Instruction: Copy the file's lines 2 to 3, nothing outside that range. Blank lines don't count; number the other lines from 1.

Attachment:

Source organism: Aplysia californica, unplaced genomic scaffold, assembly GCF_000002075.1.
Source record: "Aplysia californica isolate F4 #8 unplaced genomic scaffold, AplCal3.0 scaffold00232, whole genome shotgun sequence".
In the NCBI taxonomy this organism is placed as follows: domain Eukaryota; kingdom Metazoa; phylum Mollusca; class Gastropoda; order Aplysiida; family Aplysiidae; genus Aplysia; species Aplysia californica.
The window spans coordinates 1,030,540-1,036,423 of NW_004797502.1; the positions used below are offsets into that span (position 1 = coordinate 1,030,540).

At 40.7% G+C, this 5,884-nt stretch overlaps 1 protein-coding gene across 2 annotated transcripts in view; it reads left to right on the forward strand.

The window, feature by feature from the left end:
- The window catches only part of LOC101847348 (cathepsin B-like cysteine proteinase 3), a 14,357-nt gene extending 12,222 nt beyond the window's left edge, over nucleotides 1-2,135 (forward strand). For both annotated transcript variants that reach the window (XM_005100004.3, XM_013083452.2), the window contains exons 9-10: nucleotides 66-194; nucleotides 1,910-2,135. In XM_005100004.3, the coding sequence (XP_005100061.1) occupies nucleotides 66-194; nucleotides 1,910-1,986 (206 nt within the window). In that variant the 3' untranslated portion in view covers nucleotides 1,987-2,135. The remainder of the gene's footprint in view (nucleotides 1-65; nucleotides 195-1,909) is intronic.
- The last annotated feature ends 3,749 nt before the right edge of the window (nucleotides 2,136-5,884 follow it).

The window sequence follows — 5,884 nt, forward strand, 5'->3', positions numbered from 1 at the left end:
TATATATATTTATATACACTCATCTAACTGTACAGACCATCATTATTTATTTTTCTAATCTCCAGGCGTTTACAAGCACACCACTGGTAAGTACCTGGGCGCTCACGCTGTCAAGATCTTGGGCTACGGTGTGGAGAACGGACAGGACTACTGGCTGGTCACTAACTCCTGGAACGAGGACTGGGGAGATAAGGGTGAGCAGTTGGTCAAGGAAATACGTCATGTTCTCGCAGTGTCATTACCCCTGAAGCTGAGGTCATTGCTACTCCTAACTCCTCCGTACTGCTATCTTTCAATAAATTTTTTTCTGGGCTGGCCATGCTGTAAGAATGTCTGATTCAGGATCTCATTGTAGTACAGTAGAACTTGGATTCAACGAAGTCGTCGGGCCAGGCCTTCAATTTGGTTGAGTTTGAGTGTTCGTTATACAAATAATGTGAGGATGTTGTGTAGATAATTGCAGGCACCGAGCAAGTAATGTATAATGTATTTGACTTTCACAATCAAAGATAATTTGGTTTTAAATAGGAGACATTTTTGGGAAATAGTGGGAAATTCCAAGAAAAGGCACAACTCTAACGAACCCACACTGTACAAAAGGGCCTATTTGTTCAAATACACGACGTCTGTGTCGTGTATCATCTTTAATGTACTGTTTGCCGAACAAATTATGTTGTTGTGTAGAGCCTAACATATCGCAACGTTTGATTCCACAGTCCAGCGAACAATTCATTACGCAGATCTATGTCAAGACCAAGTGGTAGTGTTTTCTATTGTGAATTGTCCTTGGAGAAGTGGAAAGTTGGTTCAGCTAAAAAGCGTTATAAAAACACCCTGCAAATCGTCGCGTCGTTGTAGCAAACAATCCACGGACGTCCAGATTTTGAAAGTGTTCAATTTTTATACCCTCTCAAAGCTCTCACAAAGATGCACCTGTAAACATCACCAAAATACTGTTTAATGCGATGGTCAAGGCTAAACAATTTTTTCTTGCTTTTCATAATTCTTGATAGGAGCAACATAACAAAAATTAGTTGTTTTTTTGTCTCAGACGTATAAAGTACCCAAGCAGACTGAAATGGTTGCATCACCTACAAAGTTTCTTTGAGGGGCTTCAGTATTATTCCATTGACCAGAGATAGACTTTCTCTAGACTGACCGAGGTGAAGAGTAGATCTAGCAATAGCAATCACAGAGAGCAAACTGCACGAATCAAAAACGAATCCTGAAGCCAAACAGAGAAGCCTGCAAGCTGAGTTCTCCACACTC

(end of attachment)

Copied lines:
Source record: "Aplysia californica isolate F4 #8 unplaced genomic scaffold, AplCal3.0 scaffold00232, whole genome shotgun sequence".
In the NCBI taxonomy this organism is placed as follows: domain Eukaryota; kingdom Metazoa; phylum Mollusca; class Gastropoda; order Aplysiida; family Aplysiidae; genus Aplysia; species Aplysia californica.